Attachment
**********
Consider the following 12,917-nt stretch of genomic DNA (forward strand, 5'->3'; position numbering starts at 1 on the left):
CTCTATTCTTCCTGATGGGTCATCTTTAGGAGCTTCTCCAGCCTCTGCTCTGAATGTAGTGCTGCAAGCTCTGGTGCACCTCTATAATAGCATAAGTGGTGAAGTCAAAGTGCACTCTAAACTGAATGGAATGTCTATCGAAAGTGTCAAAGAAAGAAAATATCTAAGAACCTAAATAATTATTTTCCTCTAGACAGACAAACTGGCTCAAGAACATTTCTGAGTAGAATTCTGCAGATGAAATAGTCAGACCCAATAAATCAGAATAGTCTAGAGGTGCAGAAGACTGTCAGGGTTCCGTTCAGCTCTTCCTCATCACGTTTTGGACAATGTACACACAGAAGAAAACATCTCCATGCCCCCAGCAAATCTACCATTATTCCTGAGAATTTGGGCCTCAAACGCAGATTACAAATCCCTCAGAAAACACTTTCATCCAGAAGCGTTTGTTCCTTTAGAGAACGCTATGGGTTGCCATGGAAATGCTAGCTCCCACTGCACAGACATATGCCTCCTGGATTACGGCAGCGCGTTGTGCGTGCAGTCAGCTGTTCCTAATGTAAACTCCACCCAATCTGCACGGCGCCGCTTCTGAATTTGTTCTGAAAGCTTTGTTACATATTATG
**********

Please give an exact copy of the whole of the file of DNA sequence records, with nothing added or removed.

Consider the following 12,917-nt stretch of genomic DNA (forward strand, 5'->3'; position numbering starts at 1 on the left):
CTCTATTCTTCCTGATGGGTCATCTTTAGGAGCTTCTCCAGCCTCTGCTCTGAATGTAGTGCTGCAAGCTCTGGTGCACCTCTATAATAGCATAAGTGGTGAAGTCAAAGTGCACTCTAAACTGAATGGAATGTCTATCGAAAGTGTCAAAGAAAGAAAATATCTAAGAACCTAAATAATTATTTTCCTCTAGACAGACAAACTGGCTCAAGAACATTTCTGAGTAGAATTCTGCAGATGAAATAGTCAGACCCAATAAATCAGAATAGTCTAGAGGTGCAGAAGACTGTCAGGGTTCCGTTCAGCTCTTCCTCATCACGTTTTGGACAATGTACACACAGAAGAAAACATCTCCATGCCCCCAGCAAATCTACCATTATTCCTGAGAATTTGGGCCTCAAACGCAGATTACAAATCCCTCAGAAAACACTTTCATCCAGAAGCGTTTGTTCCTTTAGAGAACGCTATGGGTTGCCATGGAAATGCTAGCTCCCACTGCACAGACATATGCCTCCTGGATTACGGCAGCGCGTTGTGCGTGCAGTCAGCTGTTCCTAATGTAAACTCCACCCAATCTGCACGGCGCCGCTTCTGAATTTGTTCTGAAAGCTTTGTTACATATTATG